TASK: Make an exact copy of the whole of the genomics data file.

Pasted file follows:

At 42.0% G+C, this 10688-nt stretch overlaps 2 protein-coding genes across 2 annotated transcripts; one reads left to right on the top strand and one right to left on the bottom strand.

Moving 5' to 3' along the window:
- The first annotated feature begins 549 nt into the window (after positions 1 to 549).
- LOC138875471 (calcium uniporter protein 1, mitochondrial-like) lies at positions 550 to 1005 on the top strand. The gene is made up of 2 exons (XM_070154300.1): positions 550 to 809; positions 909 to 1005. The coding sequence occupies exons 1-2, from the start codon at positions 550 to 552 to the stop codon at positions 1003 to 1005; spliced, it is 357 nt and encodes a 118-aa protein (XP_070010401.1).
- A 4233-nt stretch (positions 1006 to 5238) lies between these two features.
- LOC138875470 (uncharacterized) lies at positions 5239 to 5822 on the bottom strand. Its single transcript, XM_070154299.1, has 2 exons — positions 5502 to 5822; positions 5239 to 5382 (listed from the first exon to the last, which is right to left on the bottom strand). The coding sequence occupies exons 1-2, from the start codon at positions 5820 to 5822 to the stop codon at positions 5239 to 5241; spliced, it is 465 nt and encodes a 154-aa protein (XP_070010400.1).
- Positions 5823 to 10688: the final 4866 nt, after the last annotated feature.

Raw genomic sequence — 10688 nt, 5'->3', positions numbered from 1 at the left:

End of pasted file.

At 42.0% G+C, this 10688-nt stretch overlaps 2 protein-coding genes across 2 annotated transcripts; one reads left to right on the top strand and one right to left on the bottom strand.

Moving 5' to 3' along the window:
- The first annotated feature begins 549 nt into the window (after positions 1 to 549).
- LOC138875471 (calcium uniporter protein 1, mitochondrial-like) lies at positions 550 to 1005 on the top strand. The gene is made up of 2 exons (XM_070154300.1): positions 550 to 809; positions 909 to 1005. The coding sequence occupies exons 1-2, from the start codon at positions 550 to 552 to the stop codon at positions 1003 to 1005; spliced, it is 357 nt and encodes a 118-aa protein (XP_070010401.1).
- A 4233-nt stretch (positions 1006 to 5238) lies between these two features.
- LOC138875470 (uncharacterized) lies at positions 5239 to 5822 on the bottom strand. Its single transcript, XM_070154299.1, has 2 exons — positions 5502 to 5822; positions 5239 to 5382 (listed from the first exon to the last, which is right to left on the bottom strand). The coding sequence occupies exons 1-2, from the start codon at positions 5820 to 5822 to the stop codon at positions 5239 to 5241; spliced, it is 465 nt and encodes a 154-aa protein (XP_070010400.1).
- Positions 5823 to 10688: the final 4866 nt, after the last annotated feature.

Raw genomic sequence — 10688 nt, 5'->3', positions numbered from 1 at the left: